Big Sagebrush (káwkwu,)

Big Sagebrush is a greyish-green evergreen shrub that is highly aromatic and widespread in the south interior of British Columbia. It generally grows up to 2 m tall, though it can grow much taller on occasion. Big Sagebrush is one of the most distinct plants in this area and has a long history of cultural importance.

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Description
Latin Name Artemisia tridentata
Type Shrub
Description Big Sagebrush is a greyish-green evergreen shrub that is highly aromatic and widespread in the south interior of British Columbia. It generally grows up to 2 m tall, though it can grow much taller on occasion. Big Sagebrush is one of the most distinct plants in this area and has a long history of cultural importance.
Height and Spread Up to 2 m tall. Up to 2 m spread.
Bloom Colour Yellow
Bloom Months Late summer (July/August)
Foliage Colour Grey-green
Seed Months September
Light and Water Prefers open direct sunlight in hot areas. Generally grows in very dry areas.
Ethnobotany Information South Interior First Nations peoples used Big Sagebrush for many purposes including steeping the leaves and branches into a tea for colds, burning it as a fumigant and for smudging. The bark was also commonly woven into mats, bags, and clothing.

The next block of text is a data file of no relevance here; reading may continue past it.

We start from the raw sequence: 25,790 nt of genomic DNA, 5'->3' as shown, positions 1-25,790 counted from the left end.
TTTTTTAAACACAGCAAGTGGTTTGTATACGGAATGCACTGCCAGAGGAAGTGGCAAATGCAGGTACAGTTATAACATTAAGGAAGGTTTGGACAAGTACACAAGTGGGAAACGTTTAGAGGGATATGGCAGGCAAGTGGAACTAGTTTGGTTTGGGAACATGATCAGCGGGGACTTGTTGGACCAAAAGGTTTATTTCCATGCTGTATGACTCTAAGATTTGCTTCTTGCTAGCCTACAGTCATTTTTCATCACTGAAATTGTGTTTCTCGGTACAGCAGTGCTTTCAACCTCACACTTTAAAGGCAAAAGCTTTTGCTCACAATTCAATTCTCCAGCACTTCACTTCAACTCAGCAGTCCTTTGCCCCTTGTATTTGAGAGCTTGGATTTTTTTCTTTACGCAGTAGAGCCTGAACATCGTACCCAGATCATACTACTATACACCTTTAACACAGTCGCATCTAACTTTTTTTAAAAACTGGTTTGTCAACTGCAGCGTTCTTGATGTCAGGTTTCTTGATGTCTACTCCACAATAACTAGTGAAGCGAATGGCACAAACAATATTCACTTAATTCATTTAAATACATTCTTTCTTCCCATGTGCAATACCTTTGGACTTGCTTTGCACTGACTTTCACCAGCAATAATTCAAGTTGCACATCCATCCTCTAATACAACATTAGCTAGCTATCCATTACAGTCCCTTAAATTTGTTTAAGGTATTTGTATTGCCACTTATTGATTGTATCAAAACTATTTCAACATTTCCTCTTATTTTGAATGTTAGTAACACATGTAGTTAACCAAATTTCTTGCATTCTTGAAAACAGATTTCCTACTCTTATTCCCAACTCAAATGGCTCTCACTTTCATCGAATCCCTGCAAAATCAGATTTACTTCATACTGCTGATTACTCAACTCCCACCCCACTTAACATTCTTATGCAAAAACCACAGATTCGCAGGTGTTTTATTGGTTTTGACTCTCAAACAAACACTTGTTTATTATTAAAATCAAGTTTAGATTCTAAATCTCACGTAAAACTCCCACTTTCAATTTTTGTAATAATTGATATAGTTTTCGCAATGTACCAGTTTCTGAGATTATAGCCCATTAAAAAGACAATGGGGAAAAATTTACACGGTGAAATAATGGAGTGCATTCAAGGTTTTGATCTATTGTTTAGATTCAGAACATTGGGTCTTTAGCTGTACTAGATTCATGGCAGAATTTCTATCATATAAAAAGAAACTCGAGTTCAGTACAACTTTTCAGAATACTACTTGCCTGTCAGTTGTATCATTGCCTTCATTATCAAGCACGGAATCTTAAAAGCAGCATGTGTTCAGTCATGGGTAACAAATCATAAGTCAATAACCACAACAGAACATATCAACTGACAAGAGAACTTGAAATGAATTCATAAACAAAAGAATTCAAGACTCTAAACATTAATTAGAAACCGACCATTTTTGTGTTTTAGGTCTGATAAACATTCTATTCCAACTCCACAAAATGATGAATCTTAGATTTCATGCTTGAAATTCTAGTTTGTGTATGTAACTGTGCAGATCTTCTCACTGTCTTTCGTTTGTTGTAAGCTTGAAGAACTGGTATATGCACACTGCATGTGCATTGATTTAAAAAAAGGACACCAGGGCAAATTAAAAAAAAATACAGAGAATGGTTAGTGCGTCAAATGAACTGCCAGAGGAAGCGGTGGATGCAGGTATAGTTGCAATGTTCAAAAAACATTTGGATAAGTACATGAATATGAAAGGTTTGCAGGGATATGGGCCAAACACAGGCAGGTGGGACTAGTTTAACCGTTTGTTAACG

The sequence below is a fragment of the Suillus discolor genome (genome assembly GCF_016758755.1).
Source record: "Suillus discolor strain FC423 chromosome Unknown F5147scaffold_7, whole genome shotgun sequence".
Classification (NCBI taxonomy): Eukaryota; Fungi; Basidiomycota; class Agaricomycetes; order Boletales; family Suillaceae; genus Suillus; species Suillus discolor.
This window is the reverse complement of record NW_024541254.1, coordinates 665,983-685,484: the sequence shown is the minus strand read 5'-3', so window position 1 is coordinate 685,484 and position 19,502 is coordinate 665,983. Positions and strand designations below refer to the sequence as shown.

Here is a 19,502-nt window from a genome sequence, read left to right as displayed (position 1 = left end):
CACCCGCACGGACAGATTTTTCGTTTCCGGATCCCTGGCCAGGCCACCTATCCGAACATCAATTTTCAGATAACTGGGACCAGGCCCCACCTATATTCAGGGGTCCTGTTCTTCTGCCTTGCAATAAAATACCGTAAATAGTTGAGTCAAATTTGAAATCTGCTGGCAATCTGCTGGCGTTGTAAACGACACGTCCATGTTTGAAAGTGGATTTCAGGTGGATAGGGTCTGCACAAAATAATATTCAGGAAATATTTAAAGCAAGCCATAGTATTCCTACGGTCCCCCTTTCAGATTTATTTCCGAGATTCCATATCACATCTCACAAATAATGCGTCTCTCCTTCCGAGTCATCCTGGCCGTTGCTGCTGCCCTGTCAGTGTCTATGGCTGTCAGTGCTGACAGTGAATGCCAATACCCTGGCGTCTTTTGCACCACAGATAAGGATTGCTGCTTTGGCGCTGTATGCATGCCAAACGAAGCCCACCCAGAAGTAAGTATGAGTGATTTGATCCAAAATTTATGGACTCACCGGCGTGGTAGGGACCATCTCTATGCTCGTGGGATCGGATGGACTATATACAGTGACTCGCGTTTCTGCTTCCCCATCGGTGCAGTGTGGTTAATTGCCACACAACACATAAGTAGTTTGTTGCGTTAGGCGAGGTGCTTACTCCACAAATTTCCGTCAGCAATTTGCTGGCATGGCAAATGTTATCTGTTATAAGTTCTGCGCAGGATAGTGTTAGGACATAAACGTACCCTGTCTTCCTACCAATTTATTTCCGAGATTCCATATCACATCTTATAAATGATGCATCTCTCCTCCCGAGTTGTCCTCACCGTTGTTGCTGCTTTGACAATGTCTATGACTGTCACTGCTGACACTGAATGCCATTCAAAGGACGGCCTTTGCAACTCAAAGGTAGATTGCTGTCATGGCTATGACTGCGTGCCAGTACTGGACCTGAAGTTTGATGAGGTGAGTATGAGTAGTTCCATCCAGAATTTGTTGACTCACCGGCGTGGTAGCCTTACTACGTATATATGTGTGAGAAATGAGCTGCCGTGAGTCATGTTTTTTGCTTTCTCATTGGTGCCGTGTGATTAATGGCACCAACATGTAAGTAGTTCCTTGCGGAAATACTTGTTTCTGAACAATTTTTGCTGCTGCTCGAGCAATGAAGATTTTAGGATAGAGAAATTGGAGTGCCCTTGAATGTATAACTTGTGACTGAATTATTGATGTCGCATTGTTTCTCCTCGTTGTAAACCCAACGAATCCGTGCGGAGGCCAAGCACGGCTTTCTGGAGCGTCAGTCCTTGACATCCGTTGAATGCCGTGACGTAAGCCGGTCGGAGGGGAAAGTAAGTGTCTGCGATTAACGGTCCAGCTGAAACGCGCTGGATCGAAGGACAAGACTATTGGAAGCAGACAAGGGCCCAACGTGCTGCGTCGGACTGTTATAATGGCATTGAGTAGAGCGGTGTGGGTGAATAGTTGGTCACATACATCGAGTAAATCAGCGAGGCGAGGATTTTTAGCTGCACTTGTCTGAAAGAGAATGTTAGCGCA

Wildlife Uses Big Sagebrush is one of the most important plants in providing habitat in dry grasslands and sage areas for many species of birds and small mammals such as grouse, rabbit, and deer.
Garden Uses Big Sagebrush can be effectively used for xeriscaping in garden or landscaping settings. It has very low water requirements and will flourish with little to no attention needed. It is also highly aromatic and unique in appearance.
Facts Big Sagebrush has significantly expanded its range since European arrival due to overgrazing by cattle. Interestingly Big Sagebrush will release volatile chemicals when damaged by grazing herbivores or other disturbance that will cause nearby sage to increase production of repellent chemical compounds.
Propagation Techniques Big Sagebrush is easily propagated by seed. Once established sage will generally remain in an area, though it can be outcompeted by invasive grasses, such as cheatgrass, in a new area.